Sunset clauses in the era of parliamentary sovereignty
Queen Anne reigned for twelve years until her death in 1714. She was the last monarch to exercise the power of not giving assent to a bill. She was succeeded by George I according to the Act of Settlement, and he was the fi rst monarch whose role in legislation was formal only. 1 During the same period, a new system of parliamentary government was established by legislation enacted in the years between 1689 and 1716, 2 which featured a system of cabinet government and, progressively, the development of party government. 3 As Kemp accurately remarks:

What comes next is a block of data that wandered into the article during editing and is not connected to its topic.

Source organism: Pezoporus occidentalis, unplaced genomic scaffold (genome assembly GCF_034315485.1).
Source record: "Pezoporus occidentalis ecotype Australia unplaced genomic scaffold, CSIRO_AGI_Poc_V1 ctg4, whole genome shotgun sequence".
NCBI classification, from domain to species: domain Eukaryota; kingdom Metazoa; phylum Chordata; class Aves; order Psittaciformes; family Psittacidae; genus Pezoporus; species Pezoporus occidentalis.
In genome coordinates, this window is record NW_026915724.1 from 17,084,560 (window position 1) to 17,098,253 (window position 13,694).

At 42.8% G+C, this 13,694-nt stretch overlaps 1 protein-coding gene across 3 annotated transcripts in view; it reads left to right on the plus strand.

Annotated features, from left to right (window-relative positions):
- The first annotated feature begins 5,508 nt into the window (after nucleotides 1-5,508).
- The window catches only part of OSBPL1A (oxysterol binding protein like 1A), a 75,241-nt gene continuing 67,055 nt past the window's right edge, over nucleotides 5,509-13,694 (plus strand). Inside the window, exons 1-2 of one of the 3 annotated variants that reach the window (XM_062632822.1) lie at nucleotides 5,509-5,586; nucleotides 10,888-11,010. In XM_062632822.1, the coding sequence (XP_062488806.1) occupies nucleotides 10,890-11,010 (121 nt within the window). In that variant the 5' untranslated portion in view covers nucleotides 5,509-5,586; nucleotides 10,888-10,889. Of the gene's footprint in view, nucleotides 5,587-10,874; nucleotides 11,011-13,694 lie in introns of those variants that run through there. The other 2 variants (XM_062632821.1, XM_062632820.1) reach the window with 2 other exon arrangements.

if the years from 1689 to 1716 are the formative years for the relation between Kings and Commons, the years from 1716 to 1783 are the years of balance between them, and in the years from 1784 to 1832 this balance was slowly undermined. 4
Stability in the constitutional order and the establishment of the doctrine of parliamentary sovereignty in the 18th century crystallised the use of the sunset clause in the internal matters of Parliament, 5 and despite the formation of political parties, the use of sunset clauses
were associated with Parliament’s effort to control the growth of the administration.